Torture is all-American

Though it is likely to ruin your day, this New Yorker article on the torture of Iraqi prisoner Manadel al-Jamadi in Abu Ghraib is a must-read. Yes, the details of Jamadi's treatment are gruesome -- his hands were secured behind his back so as to suspend him by his arms, and then beaten to death -- but they are made more so by the attitude of his CIA interrogator Mark Swanner:


When (M.P. Walter) Diaz entered the shower room, he said, he was surprised to see that Jamadi's knees had buckled, and that he was almost kneeling. Swanner, he said, wanted the soldiers to reposition Jamadi, so that he would have to stand more erectly. Diaz called for additional help from two other soldiers in his company, Sergeant Jeffery Frost and Dennis Stevanus. But after they had succeeded in making Jamadi stand for a moment, as requested, by hitching his handcuffs higher up the window, Jamadi collapsed again. Diaz told me, "At first I was, like, ‘This guy's drunk.' He just dropped down to where his hands were, like, coming out of his handcuffs. He looked weird. I was thinking, He's got to be hurting. All of his weight was on his hands and wrists—it looked like he was about to mess up his sockets."
Swanner, whom Diaz described as a "kind of shabby-looking, overweight white guy," who was wearing black clothing, was apparently less concerned. "He was saying, ‘He's just playing dead,' " Diaz recalled. "He thought he was faking. He wasn't worried at all." While Jamadi hung from his arms, Diaz told me, Swanner "just kept talking and talking at him. But there was no answer." ...
Diaz, sensing that something was wrong, lifted Jamadi's hood. His face was badly bruised. Diaz placed a finger in front of Jamadi's open eyes, which didn't move or blink, and deduced that he was dead. When the men lowered Jamadi to the floor, Frost told investigators, "blood came gushing out of his nose and mouth, as if a faucet had been turned on."
Swanner, who had seemed so unperturbed, suddenly appeared "surprised" and "dumbfounded," according to Frost.
Jamadi's death has been labeled a "homicide," but the investigation has been "lying kind of fallow" for two long years -- which is not surprising when the head of the Justice Department, Alberto Gonzalez, the U.S. Attorney for the district that has jurisdiction over CIA cases, Paul McNulty (also now a Bush nominee for Deputy A.G.), and the new head of the Justice Department's criminal division, Alice Fisher, are all ardent advocates of torture.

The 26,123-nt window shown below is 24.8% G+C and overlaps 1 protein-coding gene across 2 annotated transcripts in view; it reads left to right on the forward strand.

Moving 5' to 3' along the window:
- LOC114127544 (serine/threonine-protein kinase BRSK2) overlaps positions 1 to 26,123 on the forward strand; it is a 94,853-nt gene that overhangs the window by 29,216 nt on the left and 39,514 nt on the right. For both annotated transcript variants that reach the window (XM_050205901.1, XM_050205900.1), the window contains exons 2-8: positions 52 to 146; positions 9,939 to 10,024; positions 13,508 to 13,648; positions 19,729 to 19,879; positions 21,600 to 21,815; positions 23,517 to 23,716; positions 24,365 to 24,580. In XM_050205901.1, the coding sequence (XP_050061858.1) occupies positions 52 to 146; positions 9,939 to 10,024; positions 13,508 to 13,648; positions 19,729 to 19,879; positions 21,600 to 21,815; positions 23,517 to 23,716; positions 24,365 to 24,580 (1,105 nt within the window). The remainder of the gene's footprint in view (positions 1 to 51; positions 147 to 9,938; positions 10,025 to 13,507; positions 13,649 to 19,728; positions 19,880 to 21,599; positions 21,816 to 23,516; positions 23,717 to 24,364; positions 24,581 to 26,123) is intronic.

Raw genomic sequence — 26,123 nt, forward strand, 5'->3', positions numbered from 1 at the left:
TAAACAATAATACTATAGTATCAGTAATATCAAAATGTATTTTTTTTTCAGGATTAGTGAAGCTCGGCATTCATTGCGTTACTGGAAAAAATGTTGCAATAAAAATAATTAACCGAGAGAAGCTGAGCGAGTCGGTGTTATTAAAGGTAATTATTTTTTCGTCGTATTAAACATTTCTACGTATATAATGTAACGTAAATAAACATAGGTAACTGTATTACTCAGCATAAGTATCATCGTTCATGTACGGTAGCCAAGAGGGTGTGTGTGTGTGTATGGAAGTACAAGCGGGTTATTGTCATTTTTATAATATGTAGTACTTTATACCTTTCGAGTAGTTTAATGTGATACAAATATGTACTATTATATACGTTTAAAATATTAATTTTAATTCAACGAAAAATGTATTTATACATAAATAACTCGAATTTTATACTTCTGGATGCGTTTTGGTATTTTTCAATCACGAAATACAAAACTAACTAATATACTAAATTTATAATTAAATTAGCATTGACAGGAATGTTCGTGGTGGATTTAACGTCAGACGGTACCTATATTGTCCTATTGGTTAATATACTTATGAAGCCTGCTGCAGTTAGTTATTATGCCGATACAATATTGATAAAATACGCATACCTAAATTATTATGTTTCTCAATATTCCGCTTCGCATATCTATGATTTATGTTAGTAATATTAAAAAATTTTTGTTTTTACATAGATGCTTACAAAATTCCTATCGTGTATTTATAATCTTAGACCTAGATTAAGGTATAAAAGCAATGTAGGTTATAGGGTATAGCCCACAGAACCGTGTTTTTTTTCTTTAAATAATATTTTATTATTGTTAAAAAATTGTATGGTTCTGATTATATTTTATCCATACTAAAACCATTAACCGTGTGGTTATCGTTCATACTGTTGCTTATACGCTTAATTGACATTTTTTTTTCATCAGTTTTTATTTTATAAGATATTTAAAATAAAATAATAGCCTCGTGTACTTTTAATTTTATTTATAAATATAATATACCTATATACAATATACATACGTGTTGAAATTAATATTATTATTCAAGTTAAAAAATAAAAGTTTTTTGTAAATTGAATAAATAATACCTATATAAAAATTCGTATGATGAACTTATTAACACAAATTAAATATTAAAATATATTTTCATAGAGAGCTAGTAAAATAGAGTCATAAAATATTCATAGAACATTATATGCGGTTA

The real tragedy, however, is that Mark Swanner may not in fact have done anything illegal under this administration's torture guidelines, which have remained exceedingly generous despite the leaked "torture memo":
The Administration subsequently revised the guidelines, using language that seemed more restrictive. But a little-noticed footnote protected the coercive methods permitted by the "torture memo," stating that they did not violate the "standards set forth in this memorandum."
The Bush Administration has resisted disclosing the contents of two Justice Department memos that established a detailed interrogation policy for the Pentagon and the C.I.A. A March, 2003, classified memo was "breathtaking," the same source said. The document dismissed virtually all national and international laws regulating the treatment of prisoners, including war-crimes and assault statutes, and it was radical in its view that in wartime the President can fight enemies by whatever means he sees fit. According to the memo, Congress has no constitutional right to interfere with the President in his role as Commander-in-Chief, including making laws that limit the ways in which prisoners may be interrogated. Another classified Justice Department memo, issued in August, 2002, is said to authorize numerous "enhanced" interrogation techniques for the C.I.A. These two memos sanction such extreme measures that, even if the agency wanted to discipline or prosecute agents who stray beyond its own comfort level, the legal tools to do so may no longer exist.
One other little fact: Mark Swanner "did not get any information out of the prisoner." [LINK via Real Clear Politics]
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